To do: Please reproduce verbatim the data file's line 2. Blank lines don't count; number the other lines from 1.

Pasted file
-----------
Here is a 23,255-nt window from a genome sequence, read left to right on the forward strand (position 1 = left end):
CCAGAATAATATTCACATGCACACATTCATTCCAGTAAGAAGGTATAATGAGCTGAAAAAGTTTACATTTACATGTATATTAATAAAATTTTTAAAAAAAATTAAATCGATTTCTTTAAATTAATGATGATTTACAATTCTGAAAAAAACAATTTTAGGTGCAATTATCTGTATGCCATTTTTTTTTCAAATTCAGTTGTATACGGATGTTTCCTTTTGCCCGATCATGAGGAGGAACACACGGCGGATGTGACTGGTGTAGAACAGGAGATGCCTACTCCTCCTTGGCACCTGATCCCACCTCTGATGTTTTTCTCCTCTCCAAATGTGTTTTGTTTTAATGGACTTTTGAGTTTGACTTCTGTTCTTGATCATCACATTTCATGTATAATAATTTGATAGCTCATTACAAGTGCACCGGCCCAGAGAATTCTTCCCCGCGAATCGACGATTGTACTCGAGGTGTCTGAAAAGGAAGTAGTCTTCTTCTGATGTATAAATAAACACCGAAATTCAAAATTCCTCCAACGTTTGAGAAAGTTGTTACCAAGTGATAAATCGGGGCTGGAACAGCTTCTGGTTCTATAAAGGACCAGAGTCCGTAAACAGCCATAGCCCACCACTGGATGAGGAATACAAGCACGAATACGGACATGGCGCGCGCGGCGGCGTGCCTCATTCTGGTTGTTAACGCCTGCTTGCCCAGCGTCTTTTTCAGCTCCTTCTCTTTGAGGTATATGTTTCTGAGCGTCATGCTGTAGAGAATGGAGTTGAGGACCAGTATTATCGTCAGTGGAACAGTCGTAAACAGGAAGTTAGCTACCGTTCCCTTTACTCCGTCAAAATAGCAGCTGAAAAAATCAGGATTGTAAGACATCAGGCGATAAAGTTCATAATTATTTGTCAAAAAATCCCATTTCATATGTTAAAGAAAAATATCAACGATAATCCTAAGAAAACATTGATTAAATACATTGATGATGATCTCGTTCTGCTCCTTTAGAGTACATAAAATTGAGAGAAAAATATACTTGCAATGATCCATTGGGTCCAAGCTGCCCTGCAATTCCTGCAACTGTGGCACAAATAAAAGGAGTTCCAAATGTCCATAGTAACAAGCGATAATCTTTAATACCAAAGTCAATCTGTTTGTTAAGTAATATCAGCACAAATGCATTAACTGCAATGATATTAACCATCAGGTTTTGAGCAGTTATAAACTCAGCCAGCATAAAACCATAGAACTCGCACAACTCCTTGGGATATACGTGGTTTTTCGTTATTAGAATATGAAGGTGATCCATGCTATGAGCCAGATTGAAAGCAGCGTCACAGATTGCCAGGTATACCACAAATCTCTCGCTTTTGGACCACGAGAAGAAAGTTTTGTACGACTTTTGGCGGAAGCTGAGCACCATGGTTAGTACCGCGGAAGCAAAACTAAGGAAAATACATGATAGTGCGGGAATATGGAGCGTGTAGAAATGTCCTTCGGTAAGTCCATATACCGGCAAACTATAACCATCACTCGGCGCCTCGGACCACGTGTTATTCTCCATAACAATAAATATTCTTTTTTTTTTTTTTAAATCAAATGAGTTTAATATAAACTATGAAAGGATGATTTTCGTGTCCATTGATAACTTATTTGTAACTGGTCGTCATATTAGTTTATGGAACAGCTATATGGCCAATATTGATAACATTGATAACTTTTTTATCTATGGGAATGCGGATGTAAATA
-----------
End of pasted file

CCAGAATAATATTCACATGCACACATTCATTCCAGTAAGAAGGTATAATGAGCTGAAAAAGTTTACATTTACATGTATATTAATAAAATTTTTAAAAAAAATTAAATCGATTTCTTTAAATTAATGATGATTTACAATTCTGAAAAAAACAATTTTAGGTGCAATTATCTGTATGCCATTTTTTTTTCAAATTCAGTTGTATACGGATGTTTCCTTTTGCCCGATCATGAGGAGGAACACACGGCGGATGTGACTGGTGTAGAACAGGAGATGCCTACTCCTCCTTGGCACCTGATCCCACCTCTGATGTTTTTCTCCTCTCCAAATGTGTTTTGTTTTAATGGACTTTTGAGTTTGACTTCTGTTCTTGATCATCACATTTCATGTATAATAATTTGATAGCTCATTACAAGTGCACCGGCCCAGAGAATTCTTCCCCGCGAATCGACGATTGTACTCGAGGTGTCTGAAAAGGAAGTAGTCTTCTTCTGATGTATAAATAAACACCGAAATTCAAAATTCCTCCAACGTTTGAGAAAGTTGTTACCAAGTGATAAATCGGGGCTGGAACAGCTTCTGGTTCTATAAAGGACCAGAGTCCGTAAACAGCCATAGCCCACCACTGGATGAGGAATACAAGCACGAATACGGACATGGCGCGCGCGGCGGCGTGCCTCATTCTGGTTGTTAACGCCTGCTTGCCCAGCGTCTTTTTCAGCTCCTTCTCTTTGAGGTATATGTTTCTGAGCGTCATGCTGTAGAGAATGGAGTTGAGGACCAGTATTATCGTCAGTGGAACAGTCGTAAACAGGAAGTTAGCTACCGTTCCCTTTACTCCGTCAAAATAGCAGCTGAAAAAATCAGGATTGTAAGACATCAGGCGATAAAGTTCATAATTATTTGTCAAAAAATCCCATTTCATATGTTAAAGAAAAATATCAACGATAATCCTAAGAAAACATTGATTAAATACATTGATGATGATCTCGTTCTGCTCCTTTAGAGTACATAAAATTGAGAGAAAAATATACTTGCAATGATCCATTGGGTCCAAGCTGCCCTGCAATTCCTGCAACTGTGGCACAAATAAAAGGAGTTCCAAATGTCCATAGTAACAAGCGATAATCTTTAATACCAAAGTCAATCTGTTTGTTAAGTAATATCAGCACAAATGCATTAACTGCAATGATATTAACCATCAGGTTTTGAGCAGTTATAAACTCAGCCAGCATAAAACCATAGAACTCGCACAACTCCTTGGGATATACGTGGTTTTTCGTTATTAGAATATGAAGGTGATCCATGCTATGAGCCAGATTGAAAGCAGCGTCACAGATTGCCAGGTATACCACAAATCTCTCGCTTTTGGACCACGAGAAGAAAGTTTTGTACGACTTTTGGCGGAAGCTGAGCACCATGGTTAGTACCGCGGAAGCAAAACTAAGGAAAATACATGATAGTGCGGGAATATGGAGCGTGTAGAAATGTCCTTCGGTAAGTCCATATACCGGCAAACTATAACCATCACTCGGCGCCTCGGACCACGTGTTATTCTCCATAACAATAAATATTCTTTTTTTTTTTTTTAAATCAAATGAGTTTAATATAAACTATGAAAGGATGATTTTCGTGTCCATTGATAACTTATTTGTAACTGGTCGTCATATTAGTTTATGGAACAGCTATATGGCCAATATTGATAACATTGATAACTTTTTTATCTATGGGAATGCGGATGTAAATA